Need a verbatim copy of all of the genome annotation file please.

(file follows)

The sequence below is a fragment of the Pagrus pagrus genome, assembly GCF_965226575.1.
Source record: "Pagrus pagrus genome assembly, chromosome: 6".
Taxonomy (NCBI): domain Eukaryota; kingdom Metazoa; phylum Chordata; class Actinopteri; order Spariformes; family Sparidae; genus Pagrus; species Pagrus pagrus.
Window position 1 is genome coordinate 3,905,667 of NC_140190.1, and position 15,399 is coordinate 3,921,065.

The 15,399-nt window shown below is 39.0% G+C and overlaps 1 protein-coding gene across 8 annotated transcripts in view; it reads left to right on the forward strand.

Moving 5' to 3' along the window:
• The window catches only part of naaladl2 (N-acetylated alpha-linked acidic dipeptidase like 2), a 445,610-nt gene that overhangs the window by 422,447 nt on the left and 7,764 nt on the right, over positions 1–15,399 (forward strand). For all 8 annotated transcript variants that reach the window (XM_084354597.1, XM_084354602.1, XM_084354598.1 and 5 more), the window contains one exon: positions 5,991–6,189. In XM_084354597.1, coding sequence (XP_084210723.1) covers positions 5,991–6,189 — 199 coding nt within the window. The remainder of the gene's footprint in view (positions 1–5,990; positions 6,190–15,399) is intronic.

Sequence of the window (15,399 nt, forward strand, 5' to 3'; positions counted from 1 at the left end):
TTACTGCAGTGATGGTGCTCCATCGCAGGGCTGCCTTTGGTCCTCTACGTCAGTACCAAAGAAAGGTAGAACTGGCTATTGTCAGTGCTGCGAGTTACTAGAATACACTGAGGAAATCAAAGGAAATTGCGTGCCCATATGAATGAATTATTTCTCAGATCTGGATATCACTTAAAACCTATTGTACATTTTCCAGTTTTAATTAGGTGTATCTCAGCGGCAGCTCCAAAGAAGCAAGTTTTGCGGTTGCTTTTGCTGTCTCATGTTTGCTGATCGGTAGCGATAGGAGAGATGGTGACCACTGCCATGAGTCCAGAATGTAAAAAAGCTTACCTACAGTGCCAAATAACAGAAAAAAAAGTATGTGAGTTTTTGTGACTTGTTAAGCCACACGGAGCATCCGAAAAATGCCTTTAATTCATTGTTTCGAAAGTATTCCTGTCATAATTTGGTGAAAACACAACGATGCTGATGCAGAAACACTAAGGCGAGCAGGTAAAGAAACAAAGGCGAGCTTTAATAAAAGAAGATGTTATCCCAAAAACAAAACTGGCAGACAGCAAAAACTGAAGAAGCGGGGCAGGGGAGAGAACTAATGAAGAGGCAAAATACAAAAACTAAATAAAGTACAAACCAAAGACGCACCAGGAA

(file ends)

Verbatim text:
The sequence below is a fragment of the Pagrus pagrus genome, assembly GCF_965226575.1.
Source record: "Pagrus pagrus genome assembly, chromosome: 6".
Taxonomy (NCBI): domain Eukaryota; kingdom Metazoa; phylum Chordata; class Actinopteri; order Spariformes; family Sparidae; genus Pagrus; species Pagrus pagrus.
Window position 1 is genome coordinate 3,905,667 of NC_140190.1, and position 15,399 is coordinate 3,921,065.

The 15,399-nt window shown below is 39.0% G+C and overlaps 1 protein-coding gene across 8 annotated transcripts in view; it reads left to right on the forward strand.

Moving 5' to 3' along the window:
• The window catches only part of naaladl2 (N-acetylated alpha-linked acidic dipeptidase like 2), a 445,610-nt gene that overhangs the window by 422,447 nt on the left and 7,764 nt on the right, over positions 1–15,399 (forward strand). For all 8 annotated transcript variants that reach the window (XM_084354597.1, XM_084354602.1, XM_084354598.1 and 5 more), the window contains one exon: positions 5,991–6,189. In XM_084354597.1, coding sequence (XP_084210723.1) covers positions 5,991–6,189 — 199 coding nt within the window. The remainder of the gene's footprint in view (positions 1–5,990; positions 6,190–15,399) is intronic.

Sequence of the window (15,399 nt, forward strand, 5' to 3'; positions counted from 1 at the left end):
TTACTGCAGTGATGGTGCTCCATCGCAGGGCTGCCTTTGGTCCTCTACGTCAGTACCAAAGAAAGGTAGAACTGGCTATTGTCAGTGCTGCGAGTTACTAGAATACACTGAGGAAATCAAAGGAAATTGCGTGCCCATATGAATGAATTATTTCTCAGATCTGGATATCACTTAAAACCTATTGTACATTTTCCAGTTTTAATTAGGTGTATCTCAGCGGCAGCTCCAAAGAAGCAAGTTTTGCGGTTGCTTTTGCTGTCTCATGTTTGCTGATCGGTAGCGATAGGAGAGATGGTGACCACTGCCATGAGTCCAGAATGTAAAAAAGCTTACCTACAGTGCCAAATAACAGAAAAAAAAGTATGTGAGTTTTTGTGACTTGTTAAGCCACACGGAGCATCCGAAAAATGCCTTTAATTCATTGTTTCGAAAGTATTCCTGTCATAATTTGGTGAAAACACAACGATGCTGATGCAGAAACACTAAGGCGAGCAGGTAAAGAAACAAAGGCGAGCTTTAATAAAAGAAGATGTTATCCCAAAAACAAAACTGGCAGACAGCAAAAACTGAAGAAGCGGGGCAGGGGAGAGAACTAATGAAGAGGCAAAATACAAAAACTAAATAAAGTACAAACCAAAGACGCACCAGGAA